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Flow

  • Simon Høffding
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Part of the New Directions in Philosophy and Cognitive Science book series (NDPCS)

Abstract

This chapter engages with the question of whether musical absorption is not some kind of “flow” experience. I analyze Csikszentmihalyi’s theory of flow to draw a twofold negative conclusion to the question. Firstly, the theory is so general and conceptually underspecifying, especially with regard to the nature of self-awareness, that more or less any pleasant experience might instantiate flow: as such it is not falsifiable. Secondly, in spite of its generality, a number of DSQ experiences are incompatible with the theory as its predictions on the relation between challenge and skill do not hold.

In almost every talk I have given on musical absorption, be it to a specialist or general audience, I have been asked if this isn’t just the same as or some version of “flow”. In this chapter, I will attempt to show why this is not the case and why the so-called phenomenon of flow has little to teach us about the nature of musical absorption.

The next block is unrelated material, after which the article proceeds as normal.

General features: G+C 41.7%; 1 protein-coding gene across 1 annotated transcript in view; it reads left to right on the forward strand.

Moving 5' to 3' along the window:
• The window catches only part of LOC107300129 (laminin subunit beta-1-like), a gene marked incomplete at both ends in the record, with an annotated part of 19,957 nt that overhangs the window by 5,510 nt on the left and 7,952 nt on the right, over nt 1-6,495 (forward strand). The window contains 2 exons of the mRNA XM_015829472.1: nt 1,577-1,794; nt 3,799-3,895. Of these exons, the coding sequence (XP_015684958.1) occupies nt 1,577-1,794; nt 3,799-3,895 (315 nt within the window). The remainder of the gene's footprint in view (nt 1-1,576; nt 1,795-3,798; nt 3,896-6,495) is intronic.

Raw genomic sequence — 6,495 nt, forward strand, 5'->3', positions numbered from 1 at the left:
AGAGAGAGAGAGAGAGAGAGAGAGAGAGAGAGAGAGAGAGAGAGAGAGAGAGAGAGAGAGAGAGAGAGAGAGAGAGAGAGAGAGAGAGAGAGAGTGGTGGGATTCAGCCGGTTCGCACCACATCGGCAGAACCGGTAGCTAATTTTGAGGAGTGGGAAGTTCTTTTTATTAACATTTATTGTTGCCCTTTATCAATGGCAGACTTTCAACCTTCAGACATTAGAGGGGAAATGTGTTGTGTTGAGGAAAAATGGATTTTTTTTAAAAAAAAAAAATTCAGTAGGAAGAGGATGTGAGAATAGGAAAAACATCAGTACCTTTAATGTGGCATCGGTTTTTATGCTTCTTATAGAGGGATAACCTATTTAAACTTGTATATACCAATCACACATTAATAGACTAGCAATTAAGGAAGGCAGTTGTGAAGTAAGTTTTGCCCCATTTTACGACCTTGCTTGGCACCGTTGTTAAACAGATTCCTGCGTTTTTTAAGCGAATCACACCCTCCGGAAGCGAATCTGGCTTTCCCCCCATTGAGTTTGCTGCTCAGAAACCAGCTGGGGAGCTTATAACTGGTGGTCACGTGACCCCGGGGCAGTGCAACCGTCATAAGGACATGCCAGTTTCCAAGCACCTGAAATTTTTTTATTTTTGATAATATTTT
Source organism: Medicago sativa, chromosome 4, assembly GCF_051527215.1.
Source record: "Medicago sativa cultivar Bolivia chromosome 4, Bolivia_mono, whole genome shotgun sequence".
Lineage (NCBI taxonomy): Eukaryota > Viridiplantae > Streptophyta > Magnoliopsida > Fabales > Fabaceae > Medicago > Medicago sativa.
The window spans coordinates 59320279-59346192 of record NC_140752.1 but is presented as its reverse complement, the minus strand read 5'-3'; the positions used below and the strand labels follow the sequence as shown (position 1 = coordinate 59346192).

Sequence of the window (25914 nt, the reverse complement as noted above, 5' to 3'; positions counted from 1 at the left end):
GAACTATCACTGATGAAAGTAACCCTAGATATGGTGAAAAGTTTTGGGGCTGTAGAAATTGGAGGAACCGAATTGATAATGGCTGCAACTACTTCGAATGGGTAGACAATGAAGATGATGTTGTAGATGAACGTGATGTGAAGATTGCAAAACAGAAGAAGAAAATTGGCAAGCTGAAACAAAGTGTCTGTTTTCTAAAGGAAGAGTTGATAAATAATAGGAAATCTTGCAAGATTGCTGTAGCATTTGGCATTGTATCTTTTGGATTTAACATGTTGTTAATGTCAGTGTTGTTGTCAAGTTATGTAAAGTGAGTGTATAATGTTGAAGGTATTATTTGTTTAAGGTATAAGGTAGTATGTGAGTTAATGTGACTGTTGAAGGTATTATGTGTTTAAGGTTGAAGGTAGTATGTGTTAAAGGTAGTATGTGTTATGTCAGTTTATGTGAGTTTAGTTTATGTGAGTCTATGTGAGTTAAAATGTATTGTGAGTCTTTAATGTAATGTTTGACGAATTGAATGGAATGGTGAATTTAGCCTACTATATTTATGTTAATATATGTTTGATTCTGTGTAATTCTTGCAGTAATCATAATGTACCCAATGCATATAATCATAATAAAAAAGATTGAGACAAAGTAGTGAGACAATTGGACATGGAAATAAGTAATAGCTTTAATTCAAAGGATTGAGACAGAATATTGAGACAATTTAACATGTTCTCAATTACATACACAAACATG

The term in its academic use is coined by Csikszentmihalyi who writes that: “the metaphor of ‘flow’ is one that many people have used to describe the sense of effortless action they feel in moments that stand out as the best in their lives” (Csikszentmihalyi 1997, 29). Flow can be experienced in “programming a computer”, “reading a good book”, “closing a business deal” (ibid.), or having a nice dinner conversation with friends (Csikszentmihalyi 1990, 71) and is loosely defined as being “full of experiences” that “are in harmony with each other” (ibid.) or even wider as “joy, creativity, the process of total involvement with life” (ibid., xi). I will criticize the notion in two steps firstly showing that the notion is too general and theoretically underspecified to say anything essential about musical absorption and secondly that many of its claims are incompatible with the phenomenology of musical absorption.1